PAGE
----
Scientists reveal that oxygen delivery to tumours boosts radiotherapy success
Scientists from the Cancer Research UK-MRC Gray Institute for Radiation Oncology & Biology at the University of Oxford showed that treating mice with certain drugs improved the stability of blood vessels in the tumours. Normally, these blood vessels are badly developed, weak and twisted and as a result cancer cells have lower oxygen levels than normal cells.
But by improving the blood vessels the scientists increased the oxygen concentration inside the tumour - an effect that boosts tumours’ sensitivity to radiotherapy.
A better, more stable blood supply in the tumour also enables better delivery of chemotherapy drugs to the cancers.
Professor Gillies McKenna, director of the Institute, said: "We are very excited to have uncovered this brand new approach to cancer treatment - where the drugs prime the cancer cells for radiotherapy.
"It's a counterintuitive technique because you might expect that by increasing an oxygen supply to tumour cells you would help them grow - but actually by oxygenating the cell with a better blood supply we enable radiotherapy and chemotherapy to do a better job of killing them."
The scientists tested the effects of four drugs* which are in clinical use or under development for cancer therapy. The drugs block a cell signalling pathway which is commonly activated in cancer cells. The drugs were given to the mice at doses which did not alter tumour growth but the effects of the drugs acted to increase the blood supply to the tumours.
Professor McKenna added: "Previous work by our group had shown that treatment with some of these types of drugs could improve radiotherapy, but it was not understood how. Now with the new understanding, strategies could be developed to use these drugs to 'soften up' tumour cells before treating them with radiotherapy."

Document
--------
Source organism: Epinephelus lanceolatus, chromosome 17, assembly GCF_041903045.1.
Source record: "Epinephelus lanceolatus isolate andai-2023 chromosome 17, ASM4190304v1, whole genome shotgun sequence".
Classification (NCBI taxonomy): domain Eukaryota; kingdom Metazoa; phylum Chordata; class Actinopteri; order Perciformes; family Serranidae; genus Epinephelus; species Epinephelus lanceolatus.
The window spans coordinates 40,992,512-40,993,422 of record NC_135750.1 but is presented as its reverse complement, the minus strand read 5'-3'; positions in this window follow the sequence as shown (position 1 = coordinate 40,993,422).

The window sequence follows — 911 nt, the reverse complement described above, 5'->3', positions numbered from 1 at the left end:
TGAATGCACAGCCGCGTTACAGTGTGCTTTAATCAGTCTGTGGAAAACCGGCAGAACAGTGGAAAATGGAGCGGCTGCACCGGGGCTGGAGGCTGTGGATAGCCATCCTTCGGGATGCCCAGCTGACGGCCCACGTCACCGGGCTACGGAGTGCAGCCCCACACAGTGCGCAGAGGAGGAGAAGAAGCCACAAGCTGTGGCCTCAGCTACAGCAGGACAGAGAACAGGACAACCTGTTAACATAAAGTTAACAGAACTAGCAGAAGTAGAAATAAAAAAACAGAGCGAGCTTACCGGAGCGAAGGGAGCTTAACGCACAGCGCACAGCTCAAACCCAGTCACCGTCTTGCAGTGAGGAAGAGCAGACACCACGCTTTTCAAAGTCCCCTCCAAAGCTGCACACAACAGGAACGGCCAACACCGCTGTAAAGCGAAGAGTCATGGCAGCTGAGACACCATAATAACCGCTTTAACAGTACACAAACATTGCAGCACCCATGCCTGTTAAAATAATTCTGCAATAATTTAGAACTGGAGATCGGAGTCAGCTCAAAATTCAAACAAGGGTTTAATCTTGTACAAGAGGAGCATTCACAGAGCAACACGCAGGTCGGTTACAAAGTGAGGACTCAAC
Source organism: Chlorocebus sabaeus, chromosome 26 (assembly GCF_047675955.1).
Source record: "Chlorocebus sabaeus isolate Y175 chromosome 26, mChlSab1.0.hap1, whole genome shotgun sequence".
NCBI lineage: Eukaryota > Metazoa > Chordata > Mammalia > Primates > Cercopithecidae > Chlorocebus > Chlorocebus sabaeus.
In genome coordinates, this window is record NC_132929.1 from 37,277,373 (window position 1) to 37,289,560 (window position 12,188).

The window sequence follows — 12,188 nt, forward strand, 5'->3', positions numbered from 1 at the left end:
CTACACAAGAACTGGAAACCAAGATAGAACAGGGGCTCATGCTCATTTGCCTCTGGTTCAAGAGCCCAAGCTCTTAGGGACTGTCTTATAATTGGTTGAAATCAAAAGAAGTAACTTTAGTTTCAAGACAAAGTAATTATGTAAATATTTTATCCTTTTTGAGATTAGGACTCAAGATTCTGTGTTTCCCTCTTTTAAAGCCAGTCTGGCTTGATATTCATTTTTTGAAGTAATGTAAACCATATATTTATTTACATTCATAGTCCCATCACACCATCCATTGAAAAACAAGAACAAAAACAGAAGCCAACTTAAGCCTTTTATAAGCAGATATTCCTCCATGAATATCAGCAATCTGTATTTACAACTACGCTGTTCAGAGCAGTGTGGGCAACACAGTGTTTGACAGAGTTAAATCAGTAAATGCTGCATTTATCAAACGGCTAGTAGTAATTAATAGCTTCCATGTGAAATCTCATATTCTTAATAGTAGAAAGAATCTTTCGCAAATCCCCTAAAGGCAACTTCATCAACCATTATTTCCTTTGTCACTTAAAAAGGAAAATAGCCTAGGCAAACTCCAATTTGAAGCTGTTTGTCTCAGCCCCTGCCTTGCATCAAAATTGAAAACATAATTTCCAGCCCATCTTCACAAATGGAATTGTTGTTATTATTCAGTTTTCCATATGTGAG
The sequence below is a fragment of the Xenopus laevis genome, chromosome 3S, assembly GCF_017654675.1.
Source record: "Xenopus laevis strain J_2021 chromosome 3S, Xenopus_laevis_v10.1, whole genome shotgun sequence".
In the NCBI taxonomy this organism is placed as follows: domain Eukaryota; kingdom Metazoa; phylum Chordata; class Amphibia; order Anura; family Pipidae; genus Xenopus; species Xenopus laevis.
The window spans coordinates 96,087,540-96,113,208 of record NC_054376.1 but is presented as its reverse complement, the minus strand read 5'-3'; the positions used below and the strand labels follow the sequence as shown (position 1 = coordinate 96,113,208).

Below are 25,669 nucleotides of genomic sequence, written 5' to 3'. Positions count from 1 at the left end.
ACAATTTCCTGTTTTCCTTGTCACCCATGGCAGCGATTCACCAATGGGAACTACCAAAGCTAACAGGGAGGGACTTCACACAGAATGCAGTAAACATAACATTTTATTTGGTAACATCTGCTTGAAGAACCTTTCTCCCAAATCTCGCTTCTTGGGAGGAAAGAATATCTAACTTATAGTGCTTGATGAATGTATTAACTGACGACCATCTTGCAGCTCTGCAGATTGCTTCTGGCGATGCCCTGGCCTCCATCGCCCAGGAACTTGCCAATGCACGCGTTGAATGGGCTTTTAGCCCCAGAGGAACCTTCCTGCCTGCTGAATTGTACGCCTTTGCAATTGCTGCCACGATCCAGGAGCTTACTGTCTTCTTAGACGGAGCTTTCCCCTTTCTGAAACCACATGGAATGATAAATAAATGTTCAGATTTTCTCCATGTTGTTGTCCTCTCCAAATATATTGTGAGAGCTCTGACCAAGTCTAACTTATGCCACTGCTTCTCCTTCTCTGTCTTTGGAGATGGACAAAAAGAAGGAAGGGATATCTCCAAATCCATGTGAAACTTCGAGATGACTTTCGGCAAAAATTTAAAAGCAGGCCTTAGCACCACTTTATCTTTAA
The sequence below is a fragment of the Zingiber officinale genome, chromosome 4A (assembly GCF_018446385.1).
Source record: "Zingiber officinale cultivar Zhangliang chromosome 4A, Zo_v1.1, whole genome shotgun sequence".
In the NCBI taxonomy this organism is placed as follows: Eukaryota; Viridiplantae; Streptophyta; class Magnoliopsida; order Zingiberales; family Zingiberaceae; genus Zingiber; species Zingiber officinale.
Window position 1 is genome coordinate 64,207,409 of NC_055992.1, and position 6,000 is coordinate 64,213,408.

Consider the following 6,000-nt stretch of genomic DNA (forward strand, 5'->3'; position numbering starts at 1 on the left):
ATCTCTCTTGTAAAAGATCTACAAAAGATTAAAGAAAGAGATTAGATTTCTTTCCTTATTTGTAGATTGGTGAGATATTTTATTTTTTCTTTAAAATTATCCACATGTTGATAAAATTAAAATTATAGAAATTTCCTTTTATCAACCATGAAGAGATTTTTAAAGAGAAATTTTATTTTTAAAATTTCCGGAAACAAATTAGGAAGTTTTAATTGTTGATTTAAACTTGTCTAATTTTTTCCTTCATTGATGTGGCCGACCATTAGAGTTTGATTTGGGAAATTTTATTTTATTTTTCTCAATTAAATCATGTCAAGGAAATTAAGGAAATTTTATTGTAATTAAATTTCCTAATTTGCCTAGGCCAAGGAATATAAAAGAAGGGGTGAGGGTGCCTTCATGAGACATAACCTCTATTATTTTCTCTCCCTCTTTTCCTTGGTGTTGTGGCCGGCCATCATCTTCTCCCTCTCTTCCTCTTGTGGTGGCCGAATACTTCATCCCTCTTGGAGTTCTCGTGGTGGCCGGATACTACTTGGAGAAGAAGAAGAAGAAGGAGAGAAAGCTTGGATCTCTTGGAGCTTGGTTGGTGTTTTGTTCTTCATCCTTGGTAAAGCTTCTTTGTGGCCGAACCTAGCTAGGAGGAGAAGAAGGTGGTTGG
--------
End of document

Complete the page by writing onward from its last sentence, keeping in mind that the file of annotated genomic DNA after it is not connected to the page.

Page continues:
Dr Lesley Walker, Cancer Research UK's director of cancer information, said: "For a long time scientists have been looking for ways to boost the oxygen supply to tumours to improve response to treatment and make radiotherapy even more effective. "We still need to do more work on this technique but boosting the effects of radiotherapy and chemotherapy are very exciting developments that hold real potential for use in patients."
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Qayum, N., Muschel, R., Im, J., Balathasan, L., Koch, C., Patel, S., McKenna, W., & Bernhard, E. (2009). Tumor Vascular Changes Mediated by Inhibition of Oncogenic Signaling Cancer Research, 69 (15), 6347-6354 DOI: 10.1158/0008-5472.CAN-09-0657
Notes to Editor
*The inhibitors blocked the epidermal growth factor receptor-RAS-phosphatidylinositol 3-kinase-AKT pathway (EGFR-RAS-PI3K-AKT). The drugs tested were: Iressa, Nelfinavir, PI-103, L778,123.